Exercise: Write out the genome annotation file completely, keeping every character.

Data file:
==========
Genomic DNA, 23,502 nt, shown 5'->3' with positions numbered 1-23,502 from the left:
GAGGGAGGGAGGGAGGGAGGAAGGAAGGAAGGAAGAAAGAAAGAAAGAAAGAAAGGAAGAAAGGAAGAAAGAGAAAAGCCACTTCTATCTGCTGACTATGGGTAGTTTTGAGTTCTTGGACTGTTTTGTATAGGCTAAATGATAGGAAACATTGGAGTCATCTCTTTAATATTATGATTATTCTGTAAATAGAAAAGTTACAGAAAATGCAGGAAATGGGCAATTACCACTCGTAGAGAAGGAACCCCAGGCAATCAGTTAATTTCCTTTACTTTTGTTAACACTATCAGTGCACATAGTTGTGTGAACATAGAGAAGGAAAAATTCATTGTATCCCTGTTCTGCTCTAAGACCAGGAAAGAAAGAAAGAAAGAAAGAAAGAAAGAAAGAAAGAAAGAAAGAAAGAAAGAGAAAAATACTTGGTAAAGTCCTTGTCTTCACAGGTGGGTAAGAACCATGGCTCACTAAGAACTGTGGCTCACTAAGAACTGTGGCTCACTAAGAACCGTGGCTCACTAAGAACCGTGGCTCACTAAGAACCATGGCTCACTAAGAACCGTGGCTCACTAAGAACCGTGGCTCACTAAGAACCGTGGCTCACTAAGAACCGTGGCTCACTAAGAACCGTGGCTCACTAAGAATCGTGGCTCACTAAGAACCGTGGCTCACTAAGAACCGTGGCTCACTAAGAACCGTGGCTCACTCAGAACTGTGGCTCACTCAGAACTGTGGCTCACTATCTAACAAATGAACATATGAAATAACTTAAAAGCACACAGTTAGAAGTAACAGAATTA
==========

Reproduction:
Genomic DNA, 23,502 nt, shown 5'->3' with positions numbered 1-23,502 from the left:
GAGGGAGGGAGGGAGGGAGGAAGGAAGGAAGGAAGAAAGAAAGAAAGAAAGAAAGGAAGAAAGGAAGAAAGAGAAAAGCCACTTCTATCTGCTGACTATGGGTAGTTTTGAGTTCTTGGACTGTTTTGTATAGGCTAAATGATAGGAAACATTGGAGTCATCTCTTTAATATTATGATTATTCTGTAAATAGAAAAGTTACAGAAAATGCAGGAAATGGGCAATTACCACTCGTAGAGAAGGAACCCCAGGCAATCAGTTAATTTCCTTTACTTTTGTTAACACTATCAGTGCACATAGTTGTGTGAACATAGAGAAGGAAAAATTCATTGTATCCCTGTTCTGCTCTAAGACCAGGAAAGAAAGAAAGAAAGAAAGAAAGAAAGAAAGAAAGAAAGAAAGAAAGAAAGAGAAAAATACTTGGTAAAGTCCTTGTCTTCACAGGTGGGTAAGAACCATGGCTCACTAAGAACTGTGGCTCACTAAGAACTGTGGCTCACTAAGAACCGTGGCTCACTAAGAACCGTGGCTCACTAAGAACCATGGCTCACTAAGAACCGTGGCTCACTAAGAACCGTGGCTCACTAAGAACCGTGGCTCACTAAGAACCGTGGCTCACTAAGAACCGTGGCTCACTAAGAATCGTGGCTCACTAAGAACCGTGGCTCACTAAGAACCGTGGCTCACTAAGAACCGTGGCTCACTCAGAACTGTGGCTCACTCAGAACTGTGGCTCACTATCTAACAAATGAACATATGAAATAACTTAAAAGCACACAGTTAGAAGTAACAGAATTA